Home U.S. Coin Forum

Inherited assortment of coins. Looking for advice

Hi Everyone,

A few years back I was fortunate enough to inherit a small collection of coins from my grandfather. I didn't think much of them at the time, but recently I have been able to invest some of my own money into stocks and crypto. Which has led me to begin looking into precious metals as a viable investment strategy.

While I have researched the basics such as how to safely store the coins, and the difference between ETF and physical investment. I am a bit in the dark when it comes to the validity of the coins that I currently own, and if I ever choose to sell what the best options are for me.

I began to document all the coins in my collection into a PDF alongside any information I thought might be useful for collectors or investors. I was hoping someone might be able to read through it and give me any tips on what is currently in my possession.

NOTES:

-I would guess that the coins from the U.S, Australian, and Canadian governments are the easiest to sell, but I am not sure what makes one coin more valuable over another.

-If the validity of certain coins (the 5oz Mexican coin) would be difficult to prove would it be easier to bring those to some sort of smelter to melt down for the metals base value?

-I have begun to purchase a few of my own coins and bars as you will see.

-Orange highlights on the PDF indicate that the weight is not marked on the coin, but based on the size of other coins in the collection the value provided is what I estimate the weight to be

Any information that anyone could provide would be greatly appreciated.

Thanks,
RyneP

Comments

  • logger7logger7 Posts: 5,248 ✭✭✭✭✭

    Congratulations for the nice collectible and investment coins. If you want to sell in the short term I would get several offers from reputable dealers.

  • I would recommend a coin show, they are great because you can plan dealers against each other.

    I didn't look them all up, but I know a lot of them are worth more than melt. I know the early Australian lunar can go for a lot.

    Join the non-profit go fund me fight against Minnesota's unjust coin dealer tax law. Suggest forum members donating to the cause put their forum name in the donation form "first name" block to show our solidarity on this issue

  • 291fifth291fifth Posts: 19,999 ✭✭✭✭✭

    See if you can find the coins you have in eBay listings. Look only for completed sales and don't pay much attention to "buy it now" prices. If you want to sell them try to find a local dealer who deals in that type of material (many will only want to pay melt for modern issues but you probably have some better issues mixed in with yours.) make sure you know the melt value of all of your coins.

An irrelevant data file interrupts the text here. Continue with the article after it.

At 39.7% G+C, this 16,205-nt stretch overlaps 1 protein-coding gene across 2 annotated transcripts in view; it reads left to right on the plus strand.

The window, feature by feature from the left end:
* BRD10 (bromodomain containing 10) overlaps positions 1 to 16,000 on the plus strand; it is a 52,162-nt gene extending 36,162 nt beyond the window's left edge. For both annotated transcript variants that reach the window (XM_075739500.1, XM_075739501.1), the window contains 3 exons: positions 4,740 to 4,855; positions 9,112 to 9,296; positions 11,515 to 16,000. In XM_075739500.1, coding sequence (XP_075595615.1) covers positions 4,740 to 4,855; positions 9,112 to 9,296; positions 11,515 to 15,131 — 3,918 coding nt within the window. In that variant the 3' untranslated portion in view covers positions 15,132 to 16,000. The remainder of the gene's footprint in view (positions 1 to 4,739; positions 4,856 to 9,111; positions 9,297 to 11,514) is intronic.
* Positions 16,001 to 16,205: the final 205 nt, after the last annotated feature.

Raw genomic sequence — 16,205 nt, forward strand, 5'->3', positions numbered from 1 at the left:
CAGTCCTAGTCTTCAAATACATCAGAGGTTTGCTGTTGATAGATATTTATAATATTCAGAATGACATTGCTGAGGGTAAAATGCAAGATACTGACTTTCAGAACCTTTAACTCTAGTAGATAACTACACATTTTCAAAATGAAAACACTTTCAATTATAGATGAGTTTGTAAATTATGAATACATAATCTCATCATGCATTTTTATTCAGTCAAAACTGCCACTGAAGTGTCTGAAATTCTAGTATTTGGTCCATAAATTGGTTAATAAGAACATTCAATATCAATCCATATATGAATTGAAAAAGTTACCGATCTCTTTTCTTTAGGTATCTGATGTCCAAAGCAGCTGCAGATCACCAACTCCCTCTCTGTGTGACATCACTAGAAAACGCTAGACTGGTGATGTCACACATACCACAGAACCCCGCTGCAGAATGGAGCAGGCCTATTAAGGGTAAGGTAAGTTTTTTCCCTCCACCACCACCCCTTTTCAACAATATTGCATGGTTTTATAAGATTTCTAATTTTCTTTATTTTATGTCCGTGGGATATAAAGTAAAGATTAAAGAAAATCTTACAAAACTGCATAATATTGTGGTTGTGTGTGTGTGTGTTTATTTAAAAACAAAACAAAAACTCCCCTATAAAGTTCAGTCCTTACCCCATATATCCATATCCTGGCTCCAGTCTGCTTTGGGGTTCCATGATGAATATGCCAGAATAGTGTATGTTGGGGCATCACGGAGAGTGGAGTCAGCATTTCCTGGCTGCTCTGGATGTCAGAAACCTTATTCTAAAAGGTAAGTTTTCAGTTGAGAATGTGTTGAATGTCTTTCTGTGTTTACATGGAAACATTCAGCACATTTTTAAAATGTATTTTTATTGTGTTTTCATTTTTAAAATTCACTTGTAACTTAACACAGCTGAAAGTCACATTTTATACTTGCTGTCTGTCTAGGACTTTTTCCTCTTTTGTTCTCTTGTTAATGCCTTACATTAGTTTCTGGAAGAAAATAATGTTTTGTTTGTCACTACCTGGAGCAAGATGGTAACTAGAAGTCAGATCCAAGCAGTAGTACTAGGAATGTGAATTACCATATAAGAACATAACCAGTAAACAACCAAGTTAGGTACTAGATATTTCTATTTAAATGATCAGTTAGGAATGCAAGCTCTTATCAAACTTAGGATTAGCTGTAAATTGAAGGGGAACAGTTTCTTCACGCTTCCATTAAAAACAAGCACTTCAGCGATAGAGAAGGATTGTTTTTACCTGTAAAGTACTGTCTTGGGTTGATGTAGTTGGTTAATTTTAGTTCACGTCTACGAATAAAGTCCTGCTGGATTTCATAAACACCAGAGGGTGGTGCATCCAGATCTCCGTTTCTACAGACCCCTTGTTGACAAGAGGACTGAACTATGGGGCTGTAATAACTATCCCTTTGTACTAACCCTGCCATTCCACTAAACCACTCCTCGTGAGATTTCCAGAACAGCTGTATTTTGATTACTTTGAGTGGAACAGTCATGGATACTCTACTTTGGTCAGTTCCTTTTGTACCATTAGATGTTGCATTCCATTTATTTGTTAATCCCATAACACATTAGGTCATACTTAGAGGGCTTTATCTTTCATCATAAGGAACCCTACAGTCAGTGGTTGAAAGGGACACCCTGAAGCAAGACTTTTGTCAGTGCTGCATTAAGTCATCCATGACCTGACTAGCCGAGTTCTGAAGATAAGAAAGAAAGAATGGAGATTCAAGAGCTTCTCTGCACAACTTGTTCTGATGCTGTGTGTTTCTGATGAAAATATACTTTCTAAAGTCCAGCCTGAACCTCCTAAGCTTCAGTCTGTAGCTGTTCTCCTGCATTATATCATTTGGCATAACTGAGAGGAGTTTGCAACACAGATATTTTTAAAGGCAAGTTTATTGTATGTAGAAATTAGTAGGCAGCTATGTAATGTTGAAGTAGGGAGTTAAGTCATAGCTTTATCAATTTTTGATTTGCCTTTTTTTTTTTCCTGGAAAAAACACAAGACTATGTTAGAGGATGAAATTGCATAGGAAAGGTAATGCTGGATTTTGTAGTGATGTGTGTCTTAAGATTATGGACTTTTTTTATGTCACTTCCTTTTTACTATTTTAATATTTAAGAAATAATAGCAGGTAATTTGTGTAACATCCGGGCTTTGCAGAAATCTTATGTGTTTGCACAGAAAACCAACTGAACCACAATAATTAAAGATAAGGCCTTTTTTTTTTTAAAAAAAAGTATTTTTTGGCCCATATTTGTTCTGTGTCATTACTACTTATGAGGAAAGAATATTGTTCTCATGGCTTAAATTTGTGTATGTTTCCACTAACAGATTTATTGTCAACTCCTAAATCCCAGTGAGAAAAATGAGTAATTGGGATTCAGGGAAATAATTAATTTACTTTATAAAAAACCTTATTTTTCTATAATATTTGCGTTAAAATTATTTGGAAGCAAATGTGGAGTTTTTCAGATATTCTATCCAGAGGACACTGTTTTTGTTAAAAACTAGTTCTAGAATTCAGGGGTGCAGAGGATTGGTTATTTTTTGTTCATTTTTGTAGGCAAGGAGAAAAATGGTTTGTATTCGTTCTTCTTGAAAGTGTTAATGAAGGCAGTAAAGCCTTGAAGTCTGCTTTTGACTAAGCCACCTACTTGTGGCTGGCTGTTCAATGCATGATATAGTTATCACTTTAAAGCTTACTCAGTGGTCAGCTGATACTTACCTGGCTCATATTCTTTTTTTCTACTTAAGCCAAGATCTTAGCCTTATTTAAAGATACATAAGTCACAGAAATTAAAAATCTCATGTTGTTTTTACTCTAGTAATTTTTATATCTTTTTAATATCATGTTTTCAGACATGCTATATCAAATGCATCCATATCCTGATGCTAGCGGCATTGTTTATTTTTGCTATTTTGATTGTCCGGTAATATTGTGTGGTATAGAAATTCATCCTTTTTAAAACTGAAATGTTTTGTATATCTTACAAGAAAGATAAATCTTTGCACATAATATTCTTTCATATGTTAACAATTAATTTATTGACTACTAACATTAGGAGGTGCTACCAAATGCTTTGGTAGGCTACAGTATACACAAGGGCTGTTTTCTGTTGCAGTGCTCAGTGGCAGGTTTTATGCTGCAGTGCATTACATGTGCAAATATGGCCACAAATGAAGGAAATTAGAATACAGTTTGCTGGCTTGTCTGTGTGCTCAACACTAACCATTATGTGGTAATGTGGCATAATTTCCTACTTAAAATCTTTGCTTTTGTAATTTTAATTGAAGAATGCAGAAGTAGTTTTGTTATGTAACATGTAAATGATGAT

All glory is fleeting.
  • @Tomthecoinguy said:
    I would recommend a coin show, they are great because you can plan dealers against each other.

    I didn't look them all up, but I know a lot of them are worth more than melt. I know the early Australian lunar can go for a lot.

    I just did a quick search on one of the Australian lunar coins. Their value seems to be about 3 times the asking price of silver at the moment (very rough rounding of the numbers). Which leads me to another question.

    Is that collector's price (the 3 times increase, or roughly $70) something that increases alongside the price of silver?

    So for example if Silver shoots from $27 an ounce to $100 an ounce, would the collector value of the coin then shoot to roughly $300, or would the collector then only be willing to pay the flat price of silver for the coin?

    I know there probably isn't a 100% rule for this type of situation, but just trying to wrap my head around how the collecting world works.

    -Thanks

  • @RyneP said:

    @Tomthecoinguy said:
    I would recommend a coin show, they are great because you can plan dealers against each other.

    I didn't look them all up, but I know a lot of them are worth more than melt. I know the early Australian lunar can go for a lot.

    I just did a quick search on one of the Australian lunar coins. Their value seems to be about 3 times the asking price of silver at the moment (very rough rounding of the numbers). Which leads me to another question.

    Is that collector's price (the 3 times increase, or roughly $70) something that increases alongside the price of silver?

    So for example if Silver shoots from $27 an ounce to $100 an ounce, would the collector value of the coin then shoot to roughly $300, or would the collector then only be willing to pay the flat price of silver for the coin?

    I know there probably isn't a 100% rule for this type of situation, but just trying to wrap my head around how the collecting world works.

    -Thanks

    I would say when the premium over silver gets that high, it is really a different market. It may or may not track with the price of silver. I have noticed that generally when the price of silver goes up, the premium over silver shrinks.